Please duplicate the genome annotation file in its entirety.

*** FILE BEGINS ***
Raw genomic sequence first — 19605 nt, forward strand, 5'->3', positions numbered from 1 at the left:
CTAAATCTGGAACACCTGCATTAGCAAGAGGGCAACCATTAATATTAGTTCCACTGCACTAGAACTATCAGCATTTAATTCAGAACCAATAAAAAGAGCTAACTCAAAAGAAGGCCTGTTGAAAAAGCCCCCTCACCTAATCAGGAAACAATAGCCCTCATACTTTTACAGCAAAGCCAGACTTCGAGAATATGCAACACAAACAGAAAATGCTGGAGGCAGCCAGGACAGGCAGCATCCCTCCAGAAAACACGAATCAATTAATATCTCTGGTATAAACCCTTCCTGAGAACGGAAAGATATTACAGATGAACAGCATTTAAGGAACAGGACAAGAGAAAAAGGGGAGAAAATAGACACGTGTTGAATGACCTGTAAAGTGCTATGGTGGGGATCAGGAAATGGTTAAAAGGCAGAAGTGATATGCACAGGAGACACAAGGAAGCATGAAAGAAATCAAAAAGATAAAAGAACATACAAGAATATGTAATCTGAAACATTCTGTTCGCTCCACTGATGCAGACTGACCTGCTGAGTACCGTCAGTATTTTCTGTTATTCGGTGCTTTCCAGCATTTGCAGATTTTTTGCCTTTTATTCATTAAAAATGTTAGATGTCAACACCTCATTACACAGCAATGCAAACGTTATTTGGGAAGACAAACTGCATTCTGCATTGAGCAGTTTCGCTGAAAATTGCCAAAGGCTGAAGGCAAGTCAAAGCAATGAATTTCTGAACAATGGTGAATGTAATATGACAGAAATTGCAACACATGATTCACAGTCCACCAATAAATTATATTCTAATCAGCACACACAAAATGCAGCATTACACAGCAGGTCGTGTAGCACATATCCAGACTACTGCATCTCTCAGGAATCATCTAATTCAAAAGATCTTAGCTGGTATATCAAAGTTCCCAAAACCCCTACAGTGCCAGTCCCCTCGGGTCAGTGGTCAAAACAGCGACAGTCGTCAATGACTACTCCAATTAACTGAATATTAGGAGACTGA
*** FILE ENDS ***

Raw genomic sequence first — 19605 nt, forward strand, 5'->3', positions numbered from 1 at the left:
CTAAATCTGGAACACCTGCATTAGCAAGAGGGCAACCATTAATATTAGTTCCACTGCACTAGAACTATCAGCATTTAATTCAGAACCAATAAAAAGAGCTAACTCAAAAGAAGGCCTGTTGAAAAAGCCCCCTCACCTAATCAGGAAACAATAGCCCTCATACTTTTACAGCAAAGCCAGACTTCGAGAATATGCAACACAAACAGAAAATGCTGGAGGCAGCCAGGACAGGCAGCATCCCTCCAGAAAACACGAATCAATTAATATCTCTGGTATAAACCCTTCCTGAGAACGGAAAGATATTACAGATGAACAGCATTTAAGGAACAGGACAAGAGAAAAAGGGGAGAAAATAGACACGTGTTGAATGACCTGTAAAGTGCTATGGTGGGGATCAGGAAATGGTTAAAAGGCAGAAGTGATATGCACAGGAGACACAAGGAAGCATGAAAGAAATCAAAAAGATAAAAGAACATACAAGAATATGTAATCTGAAACATTCTGTTCGCTCCACTGATGCAGACTGACCTGCTGAGTACCGTCAGTATTTTCTGTTATTCGGTGCTTTCCAGCATTTGCAGATTTTTTGCCTTTTATTCATTAAAAATGTTAGATGTCAACACCTCATTACACAGCAATGCAAACGTTATTTGGGAAGACAAACTGCATTCTGCATTGAGCAGTTTCGCTGAAAATTGCCAAAGGCTGAAGGCAAGTCAAAGCAATGAATTTCTGAACAATGGTGAATGTAATATGACAGAAATTGCAACACATGATTCACAGTCCACCAATAAATTATATTCTAATCAGCACACACAAAATGCAGCATTACACAGCAGGTCGTGTAGCACATATCCAGACTACTGCATCTCTCAGGAATCATCTAATTCAAAAGATCTTAGCTGGTATATCAAAGTTCCCAAAACCCCTACAGTGCCAGTCCCCTCGGGTCAGTGGTCAAAACAGCGACAGTCGTCAATGACTACTCCAATTAACTGAATATTAGGAGACTGA